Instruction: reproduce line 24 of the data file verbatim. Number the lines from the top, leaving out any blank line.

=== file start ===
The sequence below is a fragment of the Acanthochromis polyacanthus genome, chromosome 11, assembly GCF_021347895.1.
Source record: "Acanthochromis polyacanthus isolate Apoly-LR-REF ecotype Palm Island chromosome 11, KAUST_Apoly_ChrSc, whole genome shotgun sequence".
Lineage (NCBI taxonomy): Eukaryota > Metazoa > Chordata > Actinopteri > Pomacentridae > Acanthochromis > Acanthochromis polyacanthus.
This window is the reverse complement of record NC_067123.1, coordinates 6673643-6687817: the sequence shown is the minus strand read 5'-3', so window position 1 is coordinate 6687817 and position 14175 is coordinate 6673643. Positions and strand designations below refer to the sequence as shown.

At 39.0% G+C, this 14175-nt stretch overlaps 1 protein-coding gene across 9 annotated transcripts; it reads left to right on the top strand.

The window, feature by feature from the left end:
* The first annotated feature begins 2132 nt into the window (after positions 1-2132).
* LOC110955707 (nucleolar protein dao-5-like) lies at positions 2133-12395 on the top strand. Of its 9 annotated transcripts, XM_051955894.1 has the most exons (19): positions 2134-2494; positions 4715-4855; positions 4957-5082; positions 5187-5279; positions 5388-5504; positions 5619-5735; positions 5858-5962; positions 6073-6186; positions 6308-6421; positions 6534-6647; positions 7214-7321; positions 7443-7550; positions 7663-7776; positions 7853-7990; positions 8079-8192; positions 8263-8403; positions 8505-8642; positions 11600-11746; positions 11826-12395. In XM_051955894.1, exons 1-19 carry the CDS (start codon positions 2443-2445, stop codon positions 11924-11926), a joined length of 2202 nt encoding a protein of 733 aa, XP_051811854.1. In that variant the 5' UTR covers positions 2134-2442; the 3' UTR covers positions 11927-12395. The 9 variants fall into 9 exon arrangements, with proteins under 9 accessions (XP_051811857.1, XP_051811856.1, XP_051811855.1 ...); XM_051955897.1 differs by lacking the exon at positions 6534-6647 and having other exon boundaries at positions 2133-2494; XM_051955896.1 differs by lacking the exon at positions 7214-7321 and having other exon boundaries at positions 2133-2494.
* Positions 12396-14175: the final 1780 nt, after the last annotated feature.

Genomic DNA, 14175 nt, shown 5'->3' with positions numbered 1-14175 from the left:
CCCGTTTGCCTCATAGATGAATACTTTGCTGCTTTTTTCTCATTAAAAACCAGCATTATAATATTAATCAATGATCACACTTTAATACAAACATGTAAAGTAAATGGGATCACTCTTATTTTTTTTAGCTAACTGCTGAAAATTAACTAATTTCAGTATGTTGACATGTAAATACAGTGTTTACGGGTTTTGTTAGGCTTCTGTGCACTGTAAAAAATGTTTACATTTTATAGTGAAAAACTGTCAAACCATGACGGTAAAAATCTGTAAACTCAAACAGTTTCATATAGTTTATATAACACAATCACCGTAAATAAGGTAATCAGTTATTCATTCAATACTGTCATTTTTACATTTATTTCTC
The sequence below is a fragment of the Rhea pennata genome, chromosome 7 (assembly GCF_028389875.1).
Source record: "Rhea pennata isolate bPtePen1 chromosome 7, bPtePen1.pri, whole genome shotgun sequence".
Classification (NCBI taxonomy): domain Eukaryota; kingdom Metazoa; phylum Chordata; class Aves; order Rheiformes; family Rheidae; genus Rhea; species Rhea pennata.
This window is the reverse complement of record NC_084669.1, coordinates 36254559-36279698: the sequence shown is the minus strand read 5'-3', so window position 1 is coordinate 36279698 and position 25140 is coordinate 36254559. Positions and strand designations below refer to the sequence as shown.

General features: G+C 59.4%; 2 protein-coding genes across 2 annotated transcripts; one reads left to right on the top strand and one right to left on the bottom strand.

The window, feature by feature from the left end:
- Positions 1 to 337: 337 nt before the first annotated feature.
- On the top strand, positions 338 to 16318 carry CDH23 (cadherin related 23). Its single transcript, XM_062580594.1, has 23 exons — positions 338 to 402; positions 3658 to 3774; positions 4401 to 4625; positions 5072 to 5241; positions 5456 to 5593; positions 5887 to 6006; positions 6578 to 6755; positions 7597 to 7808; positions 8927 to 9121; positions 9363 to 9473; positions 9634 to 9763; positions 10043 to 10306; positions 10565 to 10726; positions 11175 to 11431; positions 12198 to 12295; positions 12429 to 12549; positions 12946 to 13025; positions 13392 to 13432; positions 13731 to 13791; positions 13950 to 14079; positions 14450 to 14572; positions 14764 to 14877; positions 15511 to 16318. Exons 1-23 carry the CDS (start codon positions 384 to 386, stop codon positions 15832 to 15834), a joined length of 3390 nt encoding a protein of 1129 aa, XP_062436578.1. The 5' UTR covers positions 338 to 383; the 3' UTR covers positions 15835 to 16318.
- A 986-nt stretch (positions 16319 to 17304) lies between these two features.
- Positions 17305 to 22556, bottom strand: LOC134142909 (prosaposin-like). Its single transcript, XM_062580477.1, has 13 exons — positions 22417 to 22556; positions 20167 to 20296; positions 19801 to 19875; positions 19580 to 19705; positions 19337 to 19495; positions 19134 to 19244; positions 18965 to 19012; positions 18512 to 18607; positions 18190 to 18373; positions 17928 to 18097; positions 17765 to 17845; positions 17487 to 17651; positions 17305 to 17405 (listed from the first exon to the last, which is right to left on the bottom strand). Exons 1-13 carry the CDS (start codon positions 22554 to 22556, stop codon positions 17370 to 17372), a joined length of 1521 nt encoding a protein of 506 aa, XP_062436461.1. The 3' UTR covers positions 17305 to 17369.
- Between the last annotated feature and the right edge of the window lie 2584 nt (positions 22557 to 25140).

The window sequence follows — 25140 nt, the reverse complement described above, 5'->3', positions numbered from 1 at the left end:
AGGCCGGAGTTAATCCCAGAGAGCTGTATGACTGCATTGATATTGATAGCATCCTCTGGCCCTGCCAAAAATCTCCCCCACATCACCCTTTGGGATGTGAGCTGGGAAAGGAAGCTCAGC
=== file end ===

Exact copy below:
AGGCCGGAGTTAATCCCAGAGAGCTGTATGACTGCATTGATATTGATAGCATCCTCTGGCCCTGCCAAAAATCTCCCCCACATCACCCTTTGGGATGTGAGCTGGGAAAGGAAGCTCAGC